Why would you want to get your coolant lines pinned?
The coolant in a water-cooled Porsche engine does exactly what it says on the tin, it keeps the engine cool. The pink-coloured liquid we call coolant is primarily made up of water and ethylene glycol. Ethylene glycol lowers the freezing point when cold and increases the boiling point when hot, this regulates the heat cycles that your engine goes through to avoid overheating and the coolant turning from a liquid to a gas. Heat transfer is much better at interface from a solid to a liquid compared to from a solid to a gas. Simplistically your engine has a jacket around it, where the water pump pushes and pulls the coolant to constantly regulate the engine temperature. The coolant lines then carry the coolant to the front of your Porsche where the radiators cool the liquid down before it returns back to the water pump and around the engine again. Typically the system contains around 24 to 28 litres of coolant. The approximate mix is 50/50 coolant with water. The coolant pipes and lines are quite large in diameter to allow the coolant to pass quickly and to manage the temperatures more effectively.
The system that carries your coolant is a mixture of rubber hoses and aluminium pipes. Both have different fittings made from different materials. As time progresses, the fittings do have a habit of corroding and can often leak. A really common fix we undertake is the replacement of the coolant cross-over pipes on the front axle. This area has the most number of joins and therefore, a higher propensity to leak. They are quite easy to check and often you will notice a slightly sweet smell when there is a leak. There is also evidence of crusty deposits where the leaks auto-seal from the hardening of the coolant additive. If you turn your steering wheel full lock either way and peer into the arch next time you are in your garage, you will notice some black rubber pipes which often have some white crusty deposits on the joints. There are aluminium pipes that run back under the centre of the car that is hidden by the undertrays. These eventually connect back to the engine, where there is a connection on the front of the engine.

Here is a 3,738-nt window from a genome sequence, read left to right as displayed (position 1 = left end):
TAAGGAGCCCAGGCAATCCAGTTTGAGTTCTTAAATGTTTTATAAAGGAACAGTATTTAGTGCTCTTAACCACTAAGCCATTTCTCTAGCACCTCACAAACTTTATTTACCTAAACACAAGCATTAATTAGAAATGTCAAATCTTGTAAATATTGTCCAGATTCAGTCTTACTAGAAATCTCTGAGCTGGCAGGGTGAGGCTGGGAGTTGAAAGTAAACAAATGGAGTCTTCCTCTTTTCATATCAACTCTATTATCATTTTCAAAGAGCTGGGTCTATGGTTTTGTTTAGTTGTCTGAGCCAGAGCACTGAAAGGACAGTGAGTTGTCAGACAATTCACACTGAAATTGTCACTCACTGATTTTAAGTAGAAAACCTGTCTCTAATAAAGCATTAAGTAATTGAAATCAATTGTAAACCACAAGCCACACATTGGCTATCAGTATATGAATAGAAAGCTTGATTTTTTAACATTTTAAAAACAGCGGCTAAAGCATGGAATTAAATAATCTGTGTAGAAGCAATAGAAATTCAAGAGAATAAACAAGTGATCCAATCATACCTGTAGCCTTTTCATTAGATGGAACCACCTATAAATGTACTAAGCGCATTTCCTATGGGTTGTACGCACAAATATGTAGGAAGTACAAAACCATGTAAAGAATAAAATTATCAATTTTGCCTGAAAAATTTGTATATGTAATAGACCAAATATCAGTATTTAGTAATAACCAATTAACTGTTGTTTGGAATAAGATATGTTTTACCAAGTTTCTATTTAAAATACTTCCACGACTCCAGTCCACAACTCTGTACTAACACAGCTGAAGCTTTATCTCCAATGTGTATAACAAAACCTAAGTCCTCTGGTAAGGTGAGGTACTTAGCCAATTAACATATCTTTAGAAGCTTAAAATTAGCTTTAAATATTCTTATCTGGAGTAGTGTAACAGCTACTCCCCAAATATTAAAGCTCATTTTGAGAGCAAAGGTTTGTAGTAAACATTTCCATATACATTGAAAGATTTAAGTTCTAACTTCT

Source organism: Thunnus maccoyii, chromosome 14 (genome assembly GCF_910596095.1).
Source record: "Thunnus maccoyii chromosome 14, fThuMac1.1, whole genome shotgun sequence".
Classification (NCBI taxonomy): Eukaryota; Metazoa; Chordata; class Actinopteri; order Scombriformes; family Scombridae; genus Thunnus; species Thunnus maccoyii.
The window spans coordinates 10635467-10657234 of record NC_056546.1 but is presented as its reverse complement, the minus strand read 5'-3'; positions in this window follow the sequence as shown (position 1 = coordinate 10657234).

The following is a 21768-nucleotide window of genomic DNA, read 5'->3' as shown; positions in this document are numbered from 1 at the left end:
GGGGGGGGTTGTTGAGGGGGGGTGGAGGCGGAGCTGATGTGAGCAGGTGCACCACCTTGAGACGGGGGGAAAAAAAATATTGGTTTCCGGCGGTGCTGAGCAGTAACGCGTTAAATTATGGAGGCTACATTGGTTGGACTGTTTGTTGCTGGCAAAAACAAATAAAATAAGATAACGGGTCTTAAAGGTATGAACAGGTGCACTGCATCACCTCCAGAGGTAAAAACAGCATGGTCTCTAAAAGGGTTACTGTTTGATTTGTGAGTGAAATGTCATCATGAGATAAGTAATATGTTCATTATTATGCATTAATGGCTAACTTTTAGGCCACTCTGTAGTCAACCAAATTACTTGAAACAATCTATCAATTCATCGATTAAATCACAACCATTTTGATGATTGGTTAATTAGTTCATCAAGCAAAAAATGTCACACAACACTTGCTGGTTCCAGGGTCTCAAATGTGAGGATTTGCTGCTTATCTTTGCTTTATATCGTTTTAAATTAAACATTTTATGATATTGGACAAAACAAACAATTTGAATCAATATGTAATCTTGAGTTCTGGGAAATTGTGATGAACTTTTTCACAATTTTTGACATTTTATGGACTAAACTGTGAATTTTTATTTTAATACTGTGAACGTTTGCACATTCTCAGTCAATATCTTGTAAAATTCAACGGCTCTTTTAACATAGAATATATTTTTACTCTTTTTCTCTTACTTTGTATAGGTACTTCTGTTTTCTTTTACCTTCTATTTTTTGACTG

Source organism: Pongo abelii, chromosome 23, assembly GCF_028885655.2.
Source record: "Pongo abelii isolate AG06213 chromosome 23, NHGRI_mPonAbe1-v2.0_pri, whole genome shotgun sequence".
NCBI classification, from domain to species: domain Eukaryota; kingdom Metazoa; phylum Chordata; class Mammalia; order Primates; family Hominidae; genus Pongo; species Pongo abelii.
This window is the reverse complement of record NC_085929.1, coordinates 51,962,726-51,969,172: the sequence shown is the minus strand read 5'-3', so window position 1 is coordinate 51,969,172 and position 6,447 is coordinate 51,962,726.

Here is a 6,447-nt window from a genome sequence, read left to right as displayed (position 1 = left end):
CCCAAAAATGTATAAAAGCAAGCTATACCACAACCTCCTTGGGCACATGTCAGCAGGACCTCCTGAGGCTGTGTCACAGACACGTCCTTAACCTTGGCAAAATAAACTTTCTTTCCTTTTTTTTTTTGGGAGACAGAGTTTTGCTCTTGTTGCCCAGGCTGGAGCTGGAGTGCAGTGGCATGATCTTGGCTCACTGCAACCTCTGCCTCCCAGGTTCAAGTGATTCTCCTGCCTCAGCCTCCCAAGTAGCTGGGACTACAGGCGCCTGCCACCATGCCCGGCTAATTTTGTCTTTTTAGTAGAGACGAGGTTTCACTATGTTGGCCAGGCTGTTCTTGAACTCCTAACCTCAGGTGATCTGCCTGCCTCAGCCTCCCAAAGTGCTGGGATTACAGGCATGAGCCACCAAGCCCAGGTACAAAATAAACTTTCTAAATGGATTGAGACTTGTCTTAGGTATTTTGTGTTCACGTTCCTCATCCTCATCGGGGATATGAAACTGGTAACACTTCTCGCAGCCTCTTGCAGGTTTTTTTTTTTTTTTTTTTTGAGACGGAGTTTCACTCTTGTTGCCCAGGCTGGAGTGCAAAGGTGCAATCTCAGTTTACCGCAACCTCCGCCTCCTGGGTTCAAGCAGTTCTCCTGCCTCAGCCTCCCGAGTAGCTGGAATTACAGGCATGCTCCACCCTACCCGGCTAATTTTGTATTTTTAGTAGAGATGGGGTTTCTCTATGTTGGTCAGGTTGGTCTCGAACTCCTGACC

This is a problem that is peculiar to the Metzger engine GT3’s and related to the connection where your coolant pipes attach to the engine. It is this area that gets “pinned’. These two large pipes have a push fixing with a c-clip that holds it in place. If the pipe connection and/or fixing were to fail, the coolant is sprayed out of the pipes at high pressure, spraying over the back of the car and the rear tyres. This is a problem whenever it happens, however, it can be a particularly large problem on track days, when your car and those following you are driving on the grip limit already. There is also the not insignificant issue of the engine running without any coolant in it.
Whilst this all sounds rather dramatic (and it is if you have seen videos on YouTube at the Nürburgring!), it is actually a relatively rare issue to encounter. The fix to stop the large coolant lines from failing requires the engine to be removed, and the lines then welded (pinned) to secure them. As the engine takes around 10 +/- hours to remove and refit, this may be one of those jobs that are best done in conjunction with other work to make the exercise more cost-effective. Alternatively, where a car is being used extensively on a circuit, where the running temperatures are higher and the potential implication of failure more catastrophic, this may warrant a dedicated exercise as a preventative measure. Whilst your car is on a ramp our technicians can visually inspect the standard of your other coolant lines and connections to ensure that all is well.
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